Last week I introduced you Marty and Mary Midlife. This week it’s time to check in on the next big stage in the financial planning cycle.
Meet Rich and Rosie Red Zone.
Yes, just as the term “red zone” is used in football, I use the same analogy when it comes to dialing in your retirement plan. Now, if you’re as terrible in the Red Zone as Doug Pederson, Carson Wentz and the rest of the Philadelphia Eagles, your retirement may be off to a very rocky start. But if you work with a good financial planner, and not someone as incompetent as the Eagles GM, Howie Roseman, you will be in good shape (Sorry had to get that Eagles tangent off my chest!).
Getting introduced to a new client looking towards retirement is always an interesting challenge. When I use the term Red Zone, I’m referring to the 10 years prior to your retirement goal year. While 10 years is not a hard and fast rule, it does give us time to adjust your plan and get you on track for the goals we have set. Often though, I’m referred to a client who may be retiring the next week. I’ve also been introduced to people who thought they could handle all the retirement planning on their own. Once they were in retirement, however, they found themselves watching CNBC on a daily basis and allowing fear to set in. It made them realize that maybe they could use some help and advice after all.
While I always believe the earlier you can plan for a goal the better, in all the situations noted above, adding a planner and another set of eyes can be extremely beneficial. In the case of the Red Zone’s, they were at a party with a client of mine and brought up some concerns they had as they were preparing for retirement. Are we going to run out of money? How much will taxes be impacting my income and what happens if taxes go up? What is the cost of health care going to be in my retirement and how can I plan for it? These are great questions and things that we can strategize for. My clients mentioned that they had recently had a review meeting with Birds Eye and that we had been working together for the last 5 years including the original design and implementation of their retirement plan.
When I get a chance to meet the Red Zone’s I’ll let them know the concerns they have are common but extremely valid. There are also other challenges facing retirees these days that no other generation has had to deal with. First and foremost, with interest rates at all time low’s, and the Fed indicating they will stay that way for the near future, many retirees are forced to take more risk to find yield and return. As an example, at the beginning of 2000 the yield on the 10-year US treasury was 6.52%, today it sits below 1%. Here are a few others issues we routinely see and discuss:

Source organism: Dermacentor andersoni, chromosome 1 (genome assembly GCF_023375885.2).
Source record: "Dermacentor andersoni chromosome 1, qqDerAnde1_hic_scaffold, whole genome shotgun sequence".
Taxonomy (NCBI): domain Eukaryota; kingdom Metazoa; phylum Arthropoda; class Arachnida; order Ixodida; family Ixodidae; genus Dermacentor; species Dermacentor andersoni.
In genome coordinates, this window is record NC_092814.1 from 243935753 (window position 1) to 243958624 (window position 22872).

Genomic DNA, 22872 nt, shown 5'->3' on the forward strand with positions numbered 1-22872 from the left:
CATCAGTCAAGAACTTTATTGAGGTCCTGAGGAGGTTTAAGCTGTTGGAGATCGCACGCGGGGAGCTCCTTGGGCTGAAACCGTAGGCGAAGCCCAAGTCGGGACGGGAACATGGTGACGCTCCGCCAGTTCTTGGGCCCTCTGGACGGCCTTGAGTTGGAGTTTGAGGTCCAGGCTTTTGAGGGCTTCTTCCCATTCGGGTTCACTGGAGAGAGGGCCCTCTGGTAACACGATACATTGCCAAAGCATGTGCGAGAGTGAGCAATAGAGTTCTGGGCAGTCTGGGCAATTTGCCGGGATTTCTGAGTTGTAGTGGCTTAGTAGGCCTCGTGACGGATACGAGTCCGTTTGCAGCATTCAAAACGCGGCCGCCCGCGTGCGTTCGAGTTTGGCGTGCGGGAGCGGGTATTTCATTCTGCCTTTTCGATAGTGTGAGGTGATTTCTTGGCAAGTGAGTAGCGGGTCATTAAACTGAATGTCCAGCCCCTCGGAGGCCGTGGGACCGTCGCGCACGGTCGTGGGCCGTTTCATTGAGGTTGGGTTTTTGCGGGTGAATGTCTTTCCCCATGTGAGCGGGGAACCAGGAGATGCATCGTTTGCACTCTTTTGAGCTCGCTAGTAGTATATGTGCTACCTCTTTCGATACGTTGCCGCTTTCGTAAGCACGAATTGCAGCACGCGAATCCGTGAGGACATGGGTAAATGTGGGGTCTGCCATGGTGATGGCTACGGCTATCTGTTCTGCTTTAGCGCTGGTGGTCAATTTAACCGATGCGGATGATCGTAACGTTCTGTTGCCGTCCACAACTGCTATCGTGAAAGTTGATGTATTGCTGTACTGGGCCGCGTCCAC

- The cost of Long Term Care and the various options
- When to take social security
- Outdated estate planning documents
- Potential changes in the Federal estate tax laws
- Sequence of return risk
Highlighting these issues once I get a chance to meet the Red Zone’s is not intended to scare them. In fact, I believe the opposite to be true. The more potential issues you can foresee, discuss, and provide solutions for, the more comfortable and confident you will be in your retirement.
There are many strategies we have implemented to help new retirees like the Red Zone’s:
- There have been many positive changes in the Long Term Care market by the insurance companies that can help protect your overall retirement plan.
- You can attempt to mitigate sequence of return risk and overall market risk through your investment allocation and withdrawal strategy. Since the credit markets are typically forcing retirees to own more equities than they have in the past, having the proper allocations is critical.
- We have built numerous relationships with estate planning attorneys throughout the Tri-state area to help ensure you have another trusted advisor to handle the issues and questions that are unique to your financial plan
- By working together on an overall strategy, it allows us to better understand when we should begin your social security distributions to maximize those benefits.
I’m looking forward to working with the Red Zone’s to help get them started on a long and happy retirement. As always, it’s the highest compliment that I was introduced to them through an existing client. Most importantly, as I have mentioned with people at all stages in the financial planning process, the initial plan is only step one. A true financial planner is one that will be with you along the journey. Life will always throw errant passes at your plan like Carson Wentz trying to throw a screen pass. Have a good planner by your side to help you adjust. Feel free to share this with anyone you may know facing these questions!